This study was approved by Swedish Ethical Review Authority in Lund, Sweden (registration numbers 2014/916 and 2018/866). All participants were offered an opt-out via advertisement in the local newspaper and the board waived the requirement for written informed consent.
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The authors declare that they have no competing interests.
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Cite this article
Nilsson, C.U., Bentzer, P., Andersson, L.E. et al. Mortality and morbidity of low-grade red blood cell transfusions in septic patients: a propensity score-matched observational study of a liberal transfusion strategy. Ann. Intensive Care 10, 111 (2020). https://doi.org/10.1186/s13613-020-00727-y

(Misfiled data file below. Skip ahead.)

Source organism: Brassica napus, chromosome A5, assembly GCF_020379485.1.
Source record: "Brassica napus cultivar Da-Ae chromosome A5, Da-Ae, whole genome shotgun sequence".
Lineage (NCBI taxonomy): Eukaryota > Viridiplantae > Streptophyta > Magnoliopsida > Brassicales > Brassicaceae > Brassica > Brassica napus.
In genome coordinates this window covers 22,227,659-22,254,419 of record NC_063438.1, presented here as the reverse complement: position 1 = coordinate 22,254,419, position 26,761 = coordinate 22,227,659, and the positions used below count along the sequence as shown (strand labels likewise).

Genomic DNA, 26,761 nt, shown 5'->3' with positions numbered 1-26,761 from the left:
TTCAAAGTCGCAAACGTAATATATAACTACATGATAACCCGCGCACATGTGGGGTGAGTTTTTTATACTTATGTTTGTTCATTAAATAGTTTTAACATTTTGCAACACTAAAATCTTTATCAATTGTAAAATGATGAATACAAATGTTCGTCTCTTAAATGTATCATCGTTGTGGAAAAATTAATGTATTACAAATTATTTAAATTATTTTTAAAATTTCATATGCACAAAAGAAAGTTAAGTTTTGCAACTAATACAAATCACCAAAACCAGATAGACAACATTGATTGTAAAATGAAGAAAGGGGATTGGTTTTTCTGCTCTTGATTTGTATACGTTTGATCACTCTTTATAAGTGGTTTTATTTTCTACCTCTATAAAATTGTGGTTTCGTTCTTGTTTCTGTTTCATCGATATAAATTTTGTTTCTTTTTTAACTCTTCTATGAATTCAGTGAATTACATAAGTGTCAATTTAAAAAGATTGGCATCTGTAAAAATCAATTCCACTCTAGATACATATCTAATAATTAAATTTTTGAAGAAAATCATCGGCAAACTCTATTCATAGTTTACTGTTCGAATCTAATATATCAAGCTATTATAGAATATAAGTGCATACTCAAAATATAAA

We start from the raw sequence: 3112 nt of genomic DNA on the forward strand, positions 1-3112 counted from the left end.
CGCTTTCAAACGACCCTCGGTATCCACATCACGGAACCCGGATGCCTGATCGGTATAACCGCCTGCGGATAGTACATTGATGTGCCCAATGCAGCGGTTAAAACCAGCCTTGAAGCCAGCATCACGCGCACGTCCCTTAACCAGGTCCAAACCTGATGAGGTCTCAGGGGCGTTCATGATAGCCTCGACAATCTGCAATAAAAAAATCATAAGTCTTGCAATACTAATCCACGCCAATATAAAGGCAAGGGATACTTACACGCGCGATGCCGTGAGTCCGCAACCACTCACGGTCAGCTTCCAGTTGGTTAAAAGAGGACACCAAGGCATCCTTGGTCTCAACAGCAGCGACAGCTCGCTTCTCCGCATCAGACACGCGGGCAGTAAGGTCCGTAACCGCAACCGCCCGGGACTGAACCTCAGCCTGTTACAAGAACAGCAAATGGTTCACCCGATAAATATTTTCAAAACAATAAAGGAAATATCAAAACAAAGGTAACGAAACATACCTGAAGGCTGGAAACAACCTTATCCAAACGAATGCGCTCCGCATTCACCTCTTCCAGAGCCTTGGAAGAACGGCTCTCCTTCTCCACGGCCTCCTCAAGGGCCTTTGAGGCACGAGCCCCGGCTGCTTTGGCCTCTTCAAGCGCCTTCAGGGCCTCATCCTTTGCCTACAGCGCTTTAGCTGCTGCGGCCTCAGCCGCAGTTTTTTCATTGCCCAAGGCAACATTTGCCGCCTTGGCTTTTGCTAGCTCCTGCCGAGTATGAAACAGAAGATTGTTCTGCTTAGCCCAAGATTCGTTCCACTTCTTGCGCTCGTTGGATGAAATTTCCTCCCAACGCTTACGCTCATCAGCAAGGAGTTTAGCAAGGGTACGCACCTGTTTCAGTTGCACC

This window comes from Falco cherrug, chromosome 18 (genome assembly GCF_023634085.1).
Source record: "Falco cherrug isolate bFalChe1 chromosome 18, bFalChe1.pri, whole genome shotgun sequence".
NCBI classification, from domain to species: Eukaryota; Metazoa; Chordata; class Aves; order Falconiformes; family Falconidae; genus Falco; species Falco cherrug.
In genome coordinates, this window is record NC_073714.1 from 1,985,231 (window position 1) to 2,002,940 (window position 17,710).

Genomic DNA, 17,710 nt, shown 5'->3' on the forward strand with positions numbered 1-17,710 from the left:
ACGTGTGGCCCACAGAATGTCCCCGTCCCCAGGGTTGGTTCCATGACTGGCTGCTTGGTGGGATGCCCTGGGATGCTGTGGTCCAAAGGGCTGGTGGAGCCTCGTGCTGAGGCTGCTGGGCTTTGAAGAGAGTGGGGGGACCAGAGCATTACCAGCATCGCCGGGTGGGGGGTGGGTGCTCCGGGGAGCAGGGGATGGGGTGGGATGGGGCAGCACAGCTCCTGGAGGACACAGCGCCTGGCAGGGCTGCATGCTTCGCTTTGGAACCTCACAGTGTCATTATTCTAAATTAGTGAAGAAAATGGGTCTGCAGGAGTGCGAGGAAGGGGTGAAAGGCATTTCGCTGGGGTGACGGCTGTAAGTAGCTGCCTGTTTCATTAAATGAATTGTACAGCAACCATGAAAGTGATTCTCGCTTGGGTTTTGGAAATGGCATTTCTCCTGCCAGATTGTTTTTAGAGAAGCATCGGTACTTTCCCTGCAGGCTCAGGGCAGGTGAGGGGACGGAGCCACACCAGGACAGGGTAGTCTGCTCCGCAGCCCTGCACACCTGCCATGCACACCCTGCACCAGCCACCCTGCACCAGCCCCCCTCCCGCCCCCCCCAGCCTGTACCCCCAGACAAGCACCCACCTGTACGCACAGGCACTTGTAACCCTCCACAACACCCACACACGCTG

- Red blood cell transfusion
- Blood transfusion
- Severe sepsis
- Septic shock
- Circulatory failure
- Respiratory failure
- Renal failure
- Critical care